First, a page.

If you haven’t heard of Kodi, you might be living under a rock. And the idea of a Kodi box is hard to resist.  It’s a little plastic box – very similar to Roku or Apple TV, but there is one big difference – free access to any show or movie you want.  Which you will never see with Apple or Roku.  There are no fees whatsoever.  Just type in the name of the show you want to watch and within seconds you will be able to watch a high-definition stream.

For many years piracy came in the form of torrents, with sites like The Pirate Bay connecting you to premium content without having to pay.  Several factors sent torrent usage from 23% of all North American daily internet traffic in 2011 to under 5% in 2016. That’s a huge drop.  Paid alternatives like Netflix and Hulu made it easier.  And the price you pay is minimal with these sites.  There are “fully loaded” Kodi boxes that make it even easier for you to stream everything you want but be careful of those as they’re not completely legal.

Kodi itself is just a media player.  The majority of add-ons aren’t piracy focused.  But there are many that are.  And the plugins that are available now are very easy for anyone to use.  Almost anyone can do it. You just have to follow some instructions and then you’re good to go.  What is Kodi’s origin story exactly?


In the beginning, there was an Xbox Media Center, and it was great.  But despite the name, XBMC didn’t come from a Microsoft development team.  It began as an open source attempt at building a better media client for Xbox consoles.  XBMC acquired a loyal fan base, and its development was guided by the nonprofit XBMC Foundation.  In 2012, the conflict over add-ons splintered XMBC for good.  Nathan Betzen, Kodi Foundation President indicated that’s when they started to see these piracy add-ons start taking off.  He says, “It looks so easy to use these things that we wanted no part of it. We’re a nonprofit software development group. We’re pretty happy not getting sued. So we banned them from our forum.”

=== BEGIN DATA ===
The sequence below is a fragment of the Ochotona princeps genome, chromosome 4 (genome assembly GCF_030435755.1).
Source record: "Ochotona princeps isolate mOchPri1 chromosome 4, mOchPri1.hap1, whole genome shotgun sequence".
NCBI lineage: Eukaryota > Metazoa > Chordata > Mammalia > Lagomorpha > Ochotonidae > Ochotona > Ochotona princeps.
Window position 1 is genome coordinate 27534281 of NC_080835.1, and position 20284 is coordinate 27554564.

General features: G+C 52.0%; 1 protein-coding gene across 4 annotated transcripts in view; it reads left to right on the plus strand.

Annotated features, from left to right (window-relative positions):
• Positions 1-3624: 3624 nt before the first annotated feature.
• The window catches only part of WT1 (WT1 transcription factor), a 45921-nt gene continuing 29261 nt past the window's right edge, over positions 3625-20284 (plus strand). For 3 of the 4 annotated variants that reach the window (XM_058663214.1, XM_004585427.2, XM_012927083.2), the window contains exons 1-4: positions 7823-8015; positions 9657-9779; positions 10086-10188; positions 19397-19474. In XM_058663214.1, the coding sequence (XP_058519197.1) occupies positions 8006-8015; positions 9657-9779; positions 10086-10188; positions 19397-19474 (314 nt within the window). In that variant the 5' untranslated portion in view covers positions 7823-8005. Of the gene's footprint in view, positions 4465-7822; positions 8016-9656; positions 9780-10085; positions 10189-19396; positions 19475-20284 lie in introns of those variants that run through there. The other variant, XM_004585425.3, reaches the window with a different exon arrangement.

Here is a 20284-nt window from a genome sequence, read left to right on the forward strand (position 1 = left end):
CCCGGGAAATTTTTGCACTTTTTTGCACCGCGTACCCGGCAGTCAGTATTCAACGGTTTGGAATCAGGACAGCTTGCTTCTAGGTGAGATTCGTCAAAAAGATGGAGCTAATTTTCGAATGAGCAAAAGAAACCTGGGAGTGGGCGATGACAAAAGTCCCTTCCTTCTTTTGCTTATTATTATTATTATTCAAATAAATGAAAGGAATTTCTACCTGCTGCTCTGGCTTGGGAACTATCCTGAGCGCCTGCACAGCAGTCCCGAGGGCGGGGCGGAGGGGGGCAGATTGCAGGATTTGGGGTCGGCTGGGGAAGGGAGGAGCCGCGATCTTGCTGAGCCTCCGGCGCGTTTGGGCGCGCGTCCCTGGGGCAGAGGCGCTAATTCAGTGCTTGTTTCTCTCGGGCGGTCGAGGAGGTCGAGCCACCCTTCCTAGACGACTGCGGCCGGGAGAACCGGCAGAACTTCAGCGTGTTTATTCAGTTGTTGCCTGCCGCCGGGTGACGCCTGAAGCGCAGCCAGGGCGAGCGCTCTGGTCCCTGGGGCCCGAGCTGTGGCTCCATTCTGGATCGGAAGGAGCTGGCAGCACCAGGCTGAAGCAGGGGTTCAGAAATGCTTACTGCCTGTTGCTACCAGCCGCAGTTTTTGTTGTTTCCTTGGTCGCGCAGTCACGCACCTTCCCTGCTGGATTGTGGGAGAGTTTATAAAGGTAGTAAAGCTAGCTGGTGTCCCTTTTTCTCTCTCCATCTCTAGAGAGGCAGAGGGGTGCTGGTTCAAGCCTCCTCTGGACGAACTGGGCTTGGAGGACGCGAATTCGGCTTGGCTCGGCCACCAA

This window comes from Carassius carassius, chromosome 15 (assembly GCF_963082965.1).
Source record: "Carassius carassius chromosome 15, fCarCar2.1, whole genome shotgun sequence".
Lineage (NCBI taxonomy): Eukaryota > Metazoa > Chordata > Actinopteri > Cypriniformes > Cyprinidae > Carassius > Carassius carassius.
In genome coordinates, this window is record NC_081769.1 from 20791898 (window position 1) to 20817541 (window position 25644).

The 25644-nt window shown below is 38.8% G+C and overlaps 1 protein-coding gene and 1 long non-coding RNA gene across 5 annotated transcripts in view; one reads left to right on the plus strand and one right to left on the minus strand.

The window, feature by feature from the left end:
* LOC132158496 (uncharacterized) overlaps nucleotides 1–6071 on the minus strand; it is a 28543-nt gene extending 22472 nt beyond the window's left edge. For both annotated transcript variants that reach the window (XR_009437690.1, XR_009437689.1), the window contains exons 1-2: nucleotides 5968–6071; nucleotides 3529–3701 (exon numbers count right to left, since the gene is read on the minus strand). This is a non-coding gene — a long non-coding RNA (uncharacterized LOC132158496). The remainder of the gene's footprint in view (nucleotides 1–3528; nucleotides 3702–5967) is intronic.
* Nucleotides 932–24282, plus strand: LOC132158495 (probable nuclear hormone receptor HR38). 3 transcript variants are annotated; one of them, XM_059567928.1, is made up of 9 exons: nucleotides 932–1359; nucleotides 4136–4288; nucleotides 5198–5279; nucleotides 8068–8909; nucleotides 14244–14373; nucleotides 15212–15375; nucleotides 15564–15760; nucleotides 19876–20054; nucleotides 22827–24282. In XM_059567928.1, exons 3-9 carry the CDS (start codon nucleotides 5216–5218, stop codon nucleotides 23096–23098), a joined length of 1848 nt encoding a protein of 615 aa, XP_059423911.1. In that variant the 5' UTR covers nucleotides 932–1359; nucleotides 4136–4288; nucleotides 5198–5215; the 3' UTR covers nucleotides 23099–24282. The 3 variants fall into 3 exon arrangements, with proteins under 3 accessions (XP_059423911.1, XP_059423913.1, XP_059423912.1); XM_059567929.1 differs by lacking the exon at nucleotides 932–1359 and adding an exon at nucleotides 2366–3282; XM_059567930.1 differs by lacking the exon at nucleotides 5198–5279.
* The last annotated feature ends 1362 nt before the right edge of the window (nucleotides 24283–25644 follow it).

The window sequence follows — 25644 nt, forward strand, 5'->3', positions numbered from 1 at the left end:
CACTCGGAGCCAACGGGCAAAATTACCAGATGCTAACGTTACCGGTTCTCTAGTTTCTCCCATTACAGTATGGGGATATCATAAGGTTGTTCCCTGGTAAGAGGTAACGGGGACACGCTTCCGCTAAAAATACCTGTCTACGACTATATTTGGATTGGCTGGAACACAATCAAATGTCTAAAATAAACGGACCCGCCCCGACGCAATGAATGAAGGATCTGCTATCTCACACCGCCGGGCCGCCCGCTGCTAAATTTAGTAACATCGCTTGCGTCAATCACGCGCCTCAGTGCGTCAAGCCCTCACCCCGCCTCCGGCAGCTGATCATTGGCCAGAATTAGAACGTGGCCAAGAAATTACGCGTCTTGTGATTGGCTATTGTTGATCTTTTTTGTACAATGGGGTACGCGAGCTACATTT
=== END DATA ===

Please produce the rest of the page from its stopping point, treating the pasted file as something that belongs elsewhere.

Rather than give up on their work, or submit to what they saw as XBMC’s guidelines, a group of XBMC developers instead formed XBMC Hub.  XBMC Hub was a place for people were free to develop whatever add-ons they liked without worry of restrictions.  Which means, anyone can take the software on the hub, and put it on any piece of hardware they want.

There are many, many potential legal issues with Kodi add-ons, but how are they going to be able to stop this?  And who are “they” anyway?  Maybe you can go after the people developing the add-ons.  But they’re just developing open source software, so are they really the ones to blame?  Maybe you could go after the people who are putting the streams online, but do we know who they are?  People aren’t necessarily going to stop using the Kodi box and opt for Netflix.  They may cut back on their usage, but I think the Kodi add-on is here to stay.  At least until someone somewhere can find a way around it.

By Staff Writer

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